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Overview of Obesity

Facts about obesity

Overweight and obesity together make up one of the leading preventable causes of death in the U.S. Obesity is a chronic disease that can seriously affect your health.  

Overweight means that you have extra body weight. Obesity means having a high amount of extra body fat. Being overweight or obese raises your risk for health problems. These include:

  • Coronary heart disease

  • Type 2 diabetes

  • Asthma

  • High cholesterol

  • Osteoarthritis

  • High blood pressure

  • Sleep apnea

  • Some types of cancer.

 

Public health experts agree that overweight and obesity have reached epidemic proportions in this country and around the world. More than one-third of U.S. adults are obese. People ages 60 and older are more likely to be obese than younger adults, according to the most recent data from the National Health and Nutrition Examination Survey. And the problem also affects children. Approximately 20% of U.S. children and teens ages 2 to 19 are obese.

Who's obese?

Overweight and obesity are different points on a scale that ranges from being underweight to being morbidly obese. Where you fit on this scale is determined by your body mass index (BMI).

BMI is a measure of your weight as it relates to your height. BMI often gives you a good idea of the amount of body fat you have. Your healthcare providers use BMI to find out your risk for obesity-related diseases. Sometimes some very muscular people may have a BMI in the overweight range. But these people are not considered overweight because muscle tissue weighs more than fat tissue.

In general, a BMI from 20 to 24.9 in adults is considered ideal. A BMI between 25 and 29.9 is considered overweight. A person is considered obese if the BMI is 30 or higher.

In general, after the age of 50, the weight of a person assigned male at birth weight tends to stay the same and often decreases slightly between ages 60 and 74. In contrast, the weight of a person assigned female at birth tends to increase until age 60, and then begins to decrease.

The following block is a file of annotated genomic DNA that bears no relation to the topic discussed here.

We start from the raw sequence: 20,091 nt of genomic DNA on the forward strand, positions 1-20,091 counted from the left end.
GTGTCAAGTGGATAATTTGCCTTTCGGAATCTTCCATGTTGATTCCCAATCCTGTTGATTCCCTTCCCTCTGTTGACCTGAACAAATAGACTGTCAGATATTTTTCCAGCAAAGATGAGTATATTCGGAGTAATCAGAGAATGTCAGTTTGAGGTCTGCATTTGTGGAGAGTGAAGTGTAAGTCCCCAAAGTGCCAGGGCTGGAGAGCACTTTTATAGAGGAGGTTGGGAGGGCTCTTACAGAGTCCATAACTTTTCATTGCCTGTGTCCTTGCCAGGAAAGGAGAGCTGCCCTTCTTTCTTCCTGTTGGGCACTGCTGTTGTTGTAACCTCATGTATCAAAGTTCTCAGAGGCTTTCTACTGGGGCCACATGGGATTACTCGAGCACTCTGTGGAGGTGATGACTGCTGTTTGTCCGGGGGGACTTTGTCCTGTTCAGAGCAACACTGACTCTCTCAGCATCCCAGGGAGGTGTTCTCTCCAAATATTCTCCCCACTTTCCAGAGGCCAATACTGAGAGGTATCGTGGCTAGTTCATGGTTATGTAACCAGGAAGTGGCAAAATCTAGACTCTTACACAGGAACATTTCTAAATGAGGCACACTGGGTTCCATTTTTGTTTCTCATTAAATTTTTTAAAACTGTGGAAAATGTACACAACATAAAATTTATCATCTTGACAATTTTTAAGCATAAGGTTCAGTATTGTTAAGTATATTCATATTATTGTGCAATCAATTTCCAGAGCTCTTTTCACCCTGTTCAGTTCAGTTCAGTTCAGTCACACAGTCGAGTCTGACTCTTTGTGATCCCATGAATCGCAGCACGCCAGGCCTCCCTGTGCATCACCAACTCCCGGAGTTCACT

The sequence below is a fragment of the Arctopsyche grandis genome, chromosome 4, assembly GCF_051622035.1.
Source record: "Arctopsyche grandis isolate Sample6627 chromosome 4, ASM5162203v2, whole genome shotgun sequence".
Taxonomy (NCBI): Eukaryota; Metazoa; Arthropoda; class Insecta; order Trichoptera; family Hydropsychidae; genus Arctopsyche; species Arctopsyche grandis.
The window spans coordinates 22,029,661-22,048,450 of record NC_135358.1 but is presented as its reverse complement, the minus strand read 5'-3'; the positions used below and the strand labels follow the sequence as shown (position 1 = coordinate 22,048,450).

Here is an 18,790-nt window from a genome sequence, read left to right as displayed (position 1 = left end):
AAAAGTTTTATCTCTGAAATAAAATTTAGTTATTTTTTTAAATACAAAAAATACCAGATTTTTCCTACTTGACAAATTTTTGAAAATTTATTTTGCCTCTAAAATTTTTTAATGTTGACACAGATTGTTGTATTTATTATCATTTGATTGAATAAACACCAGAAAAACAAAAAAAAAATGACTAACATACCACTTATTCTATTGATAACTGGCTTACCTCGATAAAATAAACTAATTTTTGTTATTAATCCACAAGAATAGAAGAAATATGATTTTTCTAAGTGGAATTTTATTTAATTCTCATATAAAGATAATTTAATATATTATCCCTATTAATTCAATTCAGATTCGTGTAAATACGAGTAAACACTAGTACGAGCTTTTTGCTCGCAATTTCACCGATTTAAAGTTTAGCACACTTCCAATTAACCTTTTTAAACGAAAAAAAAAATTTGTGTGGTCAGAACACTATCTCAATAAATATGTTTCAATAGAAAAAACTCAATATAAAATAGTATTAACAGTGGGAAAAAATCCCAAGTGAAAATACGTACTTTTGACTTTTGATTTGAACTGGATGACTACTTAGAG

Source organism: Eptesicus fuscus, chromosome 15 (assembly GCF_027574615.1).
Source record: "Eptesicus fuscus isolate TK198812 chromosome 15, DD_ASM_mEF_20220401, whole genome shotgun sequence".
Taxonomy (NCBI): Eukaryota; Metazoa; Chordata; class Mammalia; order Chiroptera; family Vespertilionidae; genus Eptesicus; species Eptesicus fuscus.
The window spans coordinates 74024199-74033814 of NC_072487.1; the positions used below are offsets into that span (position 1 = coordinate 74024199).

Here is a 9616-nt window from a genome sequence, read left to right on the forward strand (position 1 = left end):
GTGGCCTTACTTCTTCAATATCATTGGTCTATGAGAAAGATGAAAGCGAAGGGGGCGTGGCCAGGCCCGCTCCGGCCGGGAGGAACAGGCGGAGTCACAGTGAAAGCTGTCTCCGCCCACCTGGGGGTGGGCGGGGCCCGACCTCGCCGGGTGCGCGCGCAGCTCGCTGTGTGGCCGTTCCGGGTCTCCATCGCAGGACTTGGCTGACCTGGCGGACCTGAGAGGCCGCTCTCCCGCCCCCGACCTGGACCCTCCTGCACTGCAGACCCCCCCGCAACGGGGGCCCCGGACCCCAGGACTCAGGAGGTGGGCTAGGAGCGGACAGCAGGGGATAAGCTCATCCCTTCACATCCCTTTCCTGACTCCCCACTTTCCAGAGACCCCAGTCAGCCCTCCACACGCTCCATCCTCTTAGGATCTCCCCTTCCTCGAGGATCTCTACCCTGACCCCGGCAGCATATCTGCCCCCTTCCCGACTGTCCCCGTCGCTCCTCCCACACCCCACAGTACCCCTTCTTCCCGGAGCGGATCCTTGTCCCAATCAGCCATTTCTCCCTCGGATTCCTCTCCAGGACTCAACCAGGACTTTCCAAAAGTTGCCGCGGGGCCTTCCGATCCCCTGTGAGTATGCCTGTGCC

Obesity can also be measured by waist-to-hip ratio. This is a measurement tool that looks at the amount of fat on your waist, compared with the amount of fat on your hips and buttocks. The waist circumference tells the amount of stomach fat. Increased stomach fat is linked to type 2 diabetes, high cholesterol, high blood pressure, and heart disease. A waist circumference of more than 40 inches in people assigned male at birth and more than 35 inches in people assigned female at birth may increase the risk for heart disease and other diseases tied to being overweight.

Talk with your healthcare provider if you have questions about healthy body weight.

What causes obesity?

In many ways, obesity is a puzzling disease. Experts don't know exactly how your body regulates your weight and body fat. What they do know is that a person who eats more calories than they use for energy each day will gain weight.

But the risk factors that determine obesity can be complex. They are often a combination of your genes, socioeconomic factors, metabolism, and lifestyle choices. Some endocrine disorders, diseases, and medicines may also affect a person's weight.

Factors that may affect obesity include the following.

Genetics

Studies show that the likelihood of becoming obese is passed down through a family's genes. Researchers have found several genes that seem to be linked with obesity. Genes, for instance, may affect where you store extra fat in your body. But most researchers think that it takes more than just 1 gene to cause an obesity epidemic. They are continuing to do more research to better understand how genes and lifestyle interact to cause obesity. Because families eat meals together and share other activities, environment and lifestyle also play a role.

Metabolism factors

How your body uses energy is different from how another person's uses it. Metabolism and hormones differ from person to person. And these factors play a role in how much weight you gain. One example is ghrelin, the hunger hormone that regulates appetite. Researchers have found that ghrelin may help set off hunger. Another hormone called leptin can decrease appetite. Another example is polycystic ovary syndrome (PCOS), a condition caused by high levels of certain hormones. A person with PCOS is more likely to be obese.

Socioeconomic factors

How much money you make may affect whether you are obese. This is especially true for people assigned female at birth. Those who are poor and of lower social status are more likely to be obese than those of higher socioeconomic status. This is especially true among minority groups.